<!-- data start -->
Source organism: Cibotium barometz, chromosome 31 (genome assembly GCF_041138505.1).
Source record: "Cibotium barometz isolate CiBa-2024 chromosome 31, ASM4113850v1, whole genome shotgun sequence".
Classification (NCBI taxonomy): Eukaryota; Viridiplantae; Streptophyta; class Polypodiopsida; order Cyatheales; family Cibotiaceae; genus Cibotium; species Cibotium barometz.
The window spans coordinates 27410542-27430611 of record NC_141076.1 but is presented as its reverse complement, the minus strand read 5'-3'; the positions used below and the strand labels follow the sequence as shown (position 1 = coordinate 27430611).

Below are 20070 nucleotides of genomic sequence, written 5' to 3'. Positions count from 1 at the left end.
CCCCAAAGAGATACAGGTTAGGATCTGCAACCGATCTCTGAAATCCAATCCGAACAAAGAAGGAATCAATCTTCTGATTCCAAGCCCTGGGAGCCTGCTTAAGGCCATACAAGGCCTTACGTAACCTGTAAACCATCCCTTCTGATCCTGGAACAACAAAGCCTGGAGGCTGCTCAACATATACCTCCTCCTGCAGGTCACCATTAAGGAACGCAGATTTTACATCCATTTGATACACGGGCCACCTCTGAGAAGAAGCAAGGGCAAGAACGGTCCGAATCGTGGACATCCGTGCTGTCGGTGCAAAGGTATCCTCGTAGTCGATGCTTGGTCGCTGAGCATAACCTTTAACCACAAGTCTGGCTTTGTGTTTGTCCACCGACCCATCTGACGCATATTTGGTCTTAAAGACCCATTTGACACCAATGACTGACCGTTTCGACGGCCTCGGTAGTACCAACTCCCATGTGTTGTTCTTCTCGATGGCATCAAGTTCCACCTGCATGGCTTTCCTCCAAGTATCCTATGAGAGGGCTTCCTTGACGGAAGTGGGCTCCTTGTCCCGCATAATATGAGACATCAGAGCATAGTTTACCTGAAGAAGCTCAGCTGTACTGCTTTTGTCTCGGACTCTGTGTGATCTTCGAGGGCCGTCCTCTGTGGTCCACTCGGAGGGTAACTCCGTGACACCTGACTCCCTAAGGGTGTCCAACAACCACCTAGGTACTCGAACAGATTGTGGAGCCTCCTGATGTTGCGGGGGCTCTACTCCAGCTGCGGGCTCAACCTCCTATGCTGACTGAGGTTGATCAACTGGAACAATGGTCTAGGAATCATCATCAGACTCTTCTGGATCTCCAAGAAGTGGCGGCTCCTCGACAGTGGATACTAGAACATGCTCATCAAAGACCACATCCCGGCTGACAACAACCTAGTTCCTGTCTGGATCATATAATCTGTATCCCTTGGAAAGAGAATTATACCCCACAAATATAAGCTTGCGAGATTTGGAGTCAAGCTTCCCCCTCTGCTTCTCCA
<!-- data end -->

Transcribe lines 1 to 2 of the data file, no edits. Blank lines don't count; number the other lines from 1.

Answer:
Source organism: Cibotium barometz, chromosome 31 (genome assembly GCF_041138505.1).
Source record: "Cibotium barometz isolate CiBa-2024 chromosome 31, ASM4113850v1, whole genome shotgun sequence".